A Paisley pattern emerges
Froglife is a national nature conservation organisation with a mission to help reptile and amphibian species and their habitats. In Renfrewshire they are working under the Community Engagement banner on three sites — Barshaw Park, Gleniffer Braes and Jenny’s Well — to create and restore habitats which will benefit these species (and much more besides) whilst engaging local people in a range of activities.
The sites will deliver for species that have been subject to alarming declines. What’s more, being near to areas of high deprivation they will provide these communities with pleasant surroundings. Paisley, like many Scottish towns, suffers from post-industrial challenges so creating a green network and spaces where people can reflect, relax and connect more easily with nature are particularly welcome.
Projects of this nature are something that Froglife are well-versed in. They can point to having delivered aptly named ‘Living Water’ projects across the United Kingdom, and in Scotland they are rightly proud of work they have carried out in Glasgow and Lanarkshire.
Often their work is delivered as a result of forging a strong relationship with local authorities who are only too happy to have respected experts on board in their quest to deliver local biodiversity benefits which not only enhance habitats but bring positive opportunities for local residents.
Good news spreads fast, and when Renfrewshire Council’s ecologist was looking for help in identifying sites in need of intervention they knew that turning to Froglife would be a sound decision.
Froglife got to work quickly and identified three sites which were likely to deliver real benefits. They explored options that would improve or create much needed habitats, be accessible to people, offer a ‘stepping stone’ approach to other habitats, and be able to harness the goodwill of local communities.
That latter point is very important as Froglife seek to encourage and tap into volunteer days when they undertake work of this nature. Giving the local community the opportunity to help with habitat restoration work on their doorstep lies at the heart of their ethos. So working up a programme that offered surveying, identification and recording opportunities was a solid foundation on which to build.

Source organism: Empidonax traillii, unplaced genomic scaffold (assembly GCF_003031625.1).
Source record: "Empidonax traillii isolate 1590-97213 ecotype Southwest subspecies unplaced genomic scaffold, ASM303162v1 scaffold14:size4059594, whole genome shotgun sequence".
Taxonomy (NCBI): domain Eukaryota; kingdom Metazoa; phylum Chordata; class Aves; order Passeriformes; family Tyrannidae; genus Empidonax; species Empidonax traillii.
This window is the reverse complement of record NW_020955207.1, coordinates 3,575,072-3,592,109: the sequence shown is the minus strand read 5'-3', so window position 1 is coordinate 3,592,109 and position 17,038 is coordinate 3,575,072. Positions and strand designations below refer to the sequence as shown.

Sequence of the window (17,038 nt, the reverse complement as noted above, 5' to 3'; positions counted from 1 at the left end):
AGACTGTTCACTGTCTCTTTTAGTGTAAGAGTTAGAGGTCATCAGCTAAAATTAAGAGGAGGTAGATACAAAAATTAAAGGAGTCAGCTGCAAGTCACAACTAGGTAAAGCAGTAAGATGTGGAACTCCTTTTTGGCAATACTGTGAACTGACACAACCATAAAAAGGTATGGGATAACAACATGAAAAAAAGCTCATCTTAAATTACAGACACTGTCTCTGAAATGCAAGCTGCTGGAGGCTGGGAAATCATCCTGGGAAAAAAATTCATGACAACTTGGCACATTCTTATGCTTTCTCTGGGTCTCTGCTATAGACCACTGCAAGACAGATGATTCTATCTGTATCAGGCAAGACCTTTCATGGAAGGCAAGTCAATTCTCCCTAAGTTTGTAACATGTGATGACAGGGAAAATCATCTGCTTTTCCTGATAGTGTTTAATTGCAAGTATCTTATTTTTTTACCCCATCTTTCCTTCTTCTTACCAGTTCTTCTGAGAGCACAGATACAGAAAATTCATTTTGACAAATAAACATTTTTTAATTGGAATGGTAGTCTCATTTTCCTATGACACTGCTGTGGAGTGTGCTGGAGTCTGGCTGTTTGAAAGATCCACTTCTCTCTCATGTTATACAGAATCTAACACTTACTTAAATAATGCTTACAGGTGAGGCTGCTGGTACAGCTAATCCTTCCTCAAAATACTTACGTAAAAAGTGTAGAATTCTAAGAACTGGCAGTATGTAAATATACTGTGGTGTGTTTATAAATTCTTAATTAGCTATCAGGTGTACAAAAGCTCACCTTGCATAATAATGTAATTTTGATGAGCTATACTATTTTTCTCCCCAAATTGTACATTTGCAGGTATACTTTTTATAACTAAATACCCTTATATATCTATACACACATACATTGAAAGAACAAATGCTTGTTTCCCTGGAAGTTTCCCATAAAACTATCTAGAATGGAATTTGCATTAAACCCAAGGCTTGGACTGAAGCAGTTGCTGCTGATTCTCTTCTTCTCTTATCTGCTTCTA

By hosting community events Froglife were able to showcase the range of opportunities for involvement available for all age groups. They demonstrate the multiple benefits with considerable skill. In advocating the creation and restoration creating of habitats primarily for the conservation of amphibians, they highlight the plight of some of our hard pressed amphibians and reptiles. Having successfully demonstrated this core outcome they can then elaborate on how other species in need of a helping hand including hedgehogs, birds, invertebrates and plants will also benefit.
It’s this ability to add value to their projects that makes Froglife so persuasive.
So what of the Renfrewshire sites?
Barshaw Park dates back to 1912 and is popular in Paisley for its miniature railway and animal corner. Lying just off the Glasgow Road on the eastern edge of the town, the aim here was to create a sizable pond and one which was distinct to the popular boating pond.
Arguably Barshaw is in stark contrast to the site at Gleniffer Braes near the Foxbar district of Paisley. Here the scene is less managed. Woodlands, big views and wide open spaces dominate. The key aim at Gleniffer was to restore the popular Jack’s Pond and create a new pond at Roaden Burn.
And Jenny’s Well Local Nature Reserve is the final part of a trio of sites. This local nature reserve came into being in October 1996 and covers 8 hectares along the southern bank of the White Cart Water in Paisley. It is a well-loved and extremely well used part of the Blackhall community. The target here was remedial action to deepen three scrapes to ensure they can continue to hold sufficient water to make them suitable locations for breeding amphibians.
Volunteers and local community groups are core in delivering popular habitat work. Indeed it was through talking to people who use these local sites and Paisley’s Community Placemaker Officer that Froglife were able to identify which habitat improvements locals wanted to see heading the list.
Making sure that people are part and parcel of any plans makes good sense for these sites can offer just as much for people as they can for wildlife.
Froglife can’t quite match the age of the Thomas Telford bridge (1881) which marks a boundary of the Jenny’s Well site, but they are in for the long haul. They are committed to revisiting their sites repeatedly upon completion at regular intervals, particularly in the first five years. That’s a potentially attractive pattern for Paisley in anyone’s book surely.